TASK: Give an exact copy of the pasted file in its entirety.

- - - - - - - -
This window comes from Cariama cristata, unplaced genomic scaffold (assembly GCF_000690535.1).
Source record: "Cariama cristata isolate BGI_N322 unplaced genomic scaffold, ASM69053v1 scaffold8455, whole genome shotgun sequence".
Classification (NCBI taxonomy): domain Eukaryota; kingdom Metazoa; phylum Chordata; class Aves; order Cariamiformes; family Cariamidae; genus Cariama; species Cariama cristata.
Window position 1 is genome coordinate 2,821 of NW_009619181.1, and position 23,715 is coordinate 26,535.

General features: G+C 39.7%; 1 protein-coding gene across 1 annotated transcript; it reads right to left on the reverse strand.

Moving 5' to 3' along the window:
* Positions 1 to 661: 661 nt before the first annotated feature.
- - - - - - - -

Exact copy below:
This window comes from Cariama cristata, unplaced genomic scaffold (assembly GCF_000690535.1).
Source record: "Cariama cristata isolate BGI_N322 unplaced genomic scaffold, ASM69053v1 scaffold8455, whole genome shotgun sequence".
Classification (NCBI taxonomy): domain Eukaryota; kingdom Metazoa; phylum Chordata; class Aves; order Cariamiformes; family Cariamidae; genus Cariama; species Cariama cristata.
Window position 1 is genome coordinate 2,821 of NW_009619181.1, and position 23,715 is coordinate 26,535.

General features: G+C 39.7%; 1 protein-coding gene across 1 annotated transcript; it reads right to left on the reverse strand.

Moving 5' to 3' along the window:
* Positions 1 to 661: 661 nt before the first annotated feature.